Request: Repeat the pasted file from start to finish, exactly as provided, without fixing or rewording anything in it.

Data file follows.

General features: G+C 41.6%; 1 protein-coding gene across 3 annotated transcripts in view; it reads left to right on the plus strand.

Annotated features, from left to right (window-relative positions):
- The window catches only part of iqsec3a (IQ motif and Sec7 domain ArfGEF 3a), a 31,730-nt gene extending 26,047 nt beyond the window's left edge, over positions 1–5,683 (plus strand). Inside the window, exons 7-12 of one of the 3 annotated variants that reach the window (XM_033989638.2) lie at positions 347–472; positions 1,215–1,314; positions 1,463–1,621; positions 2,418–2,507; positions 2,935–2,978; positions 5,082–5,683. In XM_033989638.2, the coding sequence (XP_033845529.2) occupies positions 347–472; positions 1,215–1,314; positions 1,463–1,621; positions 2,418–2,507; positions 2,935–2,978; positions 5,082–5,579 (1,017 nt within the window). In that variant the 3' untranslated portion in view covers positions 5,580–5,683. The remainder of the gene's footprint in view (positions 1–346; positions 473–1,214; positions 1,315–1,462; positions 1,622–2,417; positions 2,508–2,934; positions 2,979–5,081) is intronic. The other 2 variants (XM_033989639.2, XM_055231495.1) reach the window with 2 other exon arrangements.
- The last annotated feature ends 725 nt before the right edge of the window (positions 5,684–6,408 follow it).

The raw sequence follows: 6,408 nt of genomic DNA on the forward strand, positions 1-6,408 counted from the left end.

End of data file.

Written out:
General features: G+C 41.6%; 1 protein-coding gene across 3 annotated transcripts in view; it reads left to right on the plus strand.

Annotated features, from left to right (window-relative positions):
- The window catches only part of iqsec3a (IQ motif and Sec7 domain ArfGEF 3a), a 31,730-nt gene extending 26,047 nt beyond the window's left edge, over positions 1–5,683 (plus strand). Inside the window, exons 7-12 of one of the 3 annotated variants that reach the window (XM_033989638.2) lie at positions 347–472; positions 1,215–1,314; positions 1,463–1,621; positions 2,418–2,507; positions 2,935–2,978; positions 5,082–5,683. In XM_033989638.2, the coding sequence (XP_033845529.2) occupies positions 347–472; positions 1,215–1,314; positions 1,463–1,621; positions 2,418–2,507; positions 2,935–2,978; positions 5,082–5,579 (1,017 nt within the window). In that variant the 3' untranslated portion in view covers positions 5,580–5,683. The remainder of the gene's footprint in view (positions 1–346; positions 473–1,214; positions 1,315–1,462; positions 1,622–2,417; positions 2,508–2,934; positions 2,979–5,081) is intronic. The other 2 variants (XM_033989639.2, XM_055231495.1) reach the window with 2 other exon arrangements.
- The last annotated feature ends 725 nt before the right edge of the window (positions 5,684–6,408 follow it).

The raw sequence follows: 6,408 nt of genomic DNA on the forward strand, positions 1-6,408 counted from the left end.